Sigurd Skirbekk:

Family structure and functionality


I I - The Swedish Case

In Sweden, Alva and Gunnar Myrdal were the first ones to put family policy into a social and political framework; in the mid-1930s they wrote a book entitled "The Crisis in Population Development" 10]. The authors pointed out the national dangers of the contemporary decline in the birth rate and argued for an active social policy geared toward society’s poorest, so that these could eventually be able to establish normal families. In the 1940s, Gunnar Myrdal wrote that all the experts were in agreement that every effort should be made to prevent illegitimate births 11]. This goal was one of the reasons that radical politicians in Sweden supported the work of RFSU, with the unforeseen consequences that this had during the 1960s and ‘70s, as already mentioned. The new interpretations of the goals and tasks of family policy arose at a time when radical Sweden was compelled to acknowledge that its policies had had effects other than those originally intended, and that it would either have to change policies or alter the political goals of those policies.

Already by the mid-1960s, a number of semi-official written pronouncements were made in Sweden in favor of a "new family", in which equality between the sexes was highlighted as a supreme value. The development of individual potential became a stated goal of family policy 12]. Adults were to be treated the same way by society, whether they chose to live alone or together with others. The Swedish Institute, an organization dedicated to the spread of Swedish social views abroad, published a work in which the author, under the title "The Family is Not Sacred", asserted that marriage and divorce should be regarded as completely private matters between individuals, with no interference from society 13]. The reference to equality and to women’s freedom of choice became an important element in the 1970s’ debate about what was to become a Social Democratic change of views as to the goals for a progressive family policy. This view was largely institutionalized in the new Swedish family legislation of 1974. It has also played a significant role in discussions of the family’s position in the other Nordic countries.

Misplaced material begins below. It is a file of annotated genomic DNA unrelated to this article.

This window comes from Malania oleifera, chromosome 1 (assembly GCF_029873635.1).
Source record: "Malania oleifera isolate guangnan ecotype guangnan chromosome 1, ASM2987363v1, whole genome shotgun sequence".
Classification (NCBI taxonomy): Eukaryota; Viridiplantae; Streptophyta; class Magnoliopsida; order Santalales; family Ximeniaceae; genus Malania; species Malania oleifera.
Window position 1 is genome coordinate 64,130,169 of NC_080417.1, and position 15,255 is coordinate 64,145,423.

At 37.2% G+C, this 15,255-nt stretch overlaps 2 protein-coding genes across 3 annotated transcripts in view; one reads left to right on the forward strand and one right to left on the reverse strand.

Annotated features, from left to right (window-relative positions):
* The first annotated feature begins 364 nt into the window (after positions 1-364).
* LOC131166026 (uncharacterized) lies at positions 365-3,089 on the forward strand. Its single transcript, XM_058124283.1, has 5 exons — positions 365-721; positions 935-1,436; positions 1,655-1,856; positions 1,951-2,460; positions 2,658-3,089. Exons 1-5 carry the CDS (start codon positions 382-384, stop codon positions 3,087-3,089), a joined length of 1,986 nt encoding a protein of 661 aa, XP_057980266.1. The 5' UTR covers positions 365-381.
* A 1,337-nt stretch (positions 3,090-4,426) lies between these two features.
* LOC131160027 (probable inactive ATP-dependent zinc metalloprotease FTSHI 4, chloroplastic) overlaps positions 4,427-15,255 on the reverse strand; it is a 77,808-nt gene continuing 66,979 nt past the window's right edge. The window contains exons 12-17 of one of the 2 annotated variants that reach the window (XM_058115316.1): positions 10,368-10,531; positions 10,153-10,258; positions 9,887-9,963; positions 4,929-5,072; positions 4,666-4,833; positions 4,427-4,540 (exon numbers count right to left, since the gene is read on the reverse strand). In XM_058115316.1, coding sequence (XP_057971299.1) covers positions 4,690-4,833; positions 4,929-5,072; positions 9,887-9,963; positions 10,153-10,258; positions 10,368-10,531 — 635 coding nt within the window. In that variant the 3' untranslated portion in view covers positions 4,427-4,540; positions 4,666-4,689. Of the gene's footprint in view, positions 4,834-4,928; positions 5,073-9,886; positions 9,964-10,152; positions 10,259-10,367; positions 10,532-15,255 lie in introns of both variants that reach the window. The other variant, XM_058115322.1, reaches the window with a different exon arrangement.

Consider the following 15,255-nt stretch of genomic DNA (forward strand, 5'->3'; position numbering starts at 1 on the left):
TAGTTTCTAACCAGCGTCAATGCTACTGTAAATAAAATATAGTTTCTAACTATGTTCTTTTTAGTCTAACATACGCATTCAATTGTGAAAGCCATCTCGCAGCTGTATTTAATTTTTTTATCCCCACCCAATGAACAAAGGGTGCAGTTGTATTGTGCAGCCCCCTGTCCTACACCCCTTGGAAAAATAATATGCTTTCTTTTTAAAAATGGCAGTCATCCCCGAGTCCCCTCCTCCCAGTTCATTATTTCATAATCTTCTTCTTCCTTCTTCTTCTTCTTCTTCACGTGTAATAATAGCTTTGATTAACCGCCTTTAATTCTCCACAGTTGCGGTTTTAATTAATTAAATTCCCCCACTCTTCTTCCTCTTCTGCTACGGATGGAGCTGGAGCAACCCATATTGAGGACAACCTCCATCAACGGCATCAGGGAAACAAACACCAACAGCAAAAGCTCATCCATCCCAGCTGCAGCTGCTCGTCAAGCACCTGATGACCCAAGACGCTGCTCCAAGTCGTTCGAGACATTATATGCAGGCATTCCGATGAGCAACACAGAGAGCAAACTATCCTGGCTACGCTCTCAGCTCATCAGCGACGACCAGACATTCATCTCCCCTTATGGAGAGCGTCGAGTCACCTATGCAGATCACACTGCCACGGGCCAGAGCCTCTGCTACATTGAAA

The development in Sweden is of particular interest: it is here that the deinstitutionalization of family establishment has made the greatest strides - at least in our part of the world; and it is here that we find the most pronounced political programs for promoting this policy as something positive 14]. According to certain studies, Sweden also stands out as the western country in which marriage is weakest in public opinion, despite the fact - or because of the fact - that Sweden has gone far in removing some of the bothersome obligations that legally applied to formalized marriage 15].

In the previous chapter we quoted the following passage from the Swedish study on marriage and the family: "Theoretically, the birth of children in modern societies, with their medical opportunities, specialization and differentiation of work could be separated from the family and reduced to a mere biological event. As far as we know, sociology has not been able to report of any society where this has been the case." Normally, this would suffice to put the burden of proof on the advocates of cohabitation in deciding whether cohabitation can serve as the functional equivalent of marriage. It says a great deal about the strength of a framework of meaning dominated by values associated with individual-oriented liberties, when our society demands a justification for the stand that people should get married, and not for the stand that those who live together should not get married.

Explicit and implicit arguments for cohabitation have become more widespread in recent years; in the popular media this has gone hand in hand with - if not preceded - actual developments. However, these arguments have never risen above the counter-arguments that could be leveled against them. Admittedly, the viability of the various arguments can be legitimately assessed in different ways. In part, they could be evaluated on the basis of the relationship between claims and actual circumstances, and in part on the basis of existing data on differences between marriage and cohabitation. An example of testing for the former would be attitude studies that can be confronted by legitimatizing claims to the effect that cohabiting couples usually choose their type of union on the basis of an ideal conviction or with the claim that they choose cohabitation because of their confidence in the strength of their own life - cf. the expression "love marriage" that is often used for cohabitation in the 1970s and 1980s.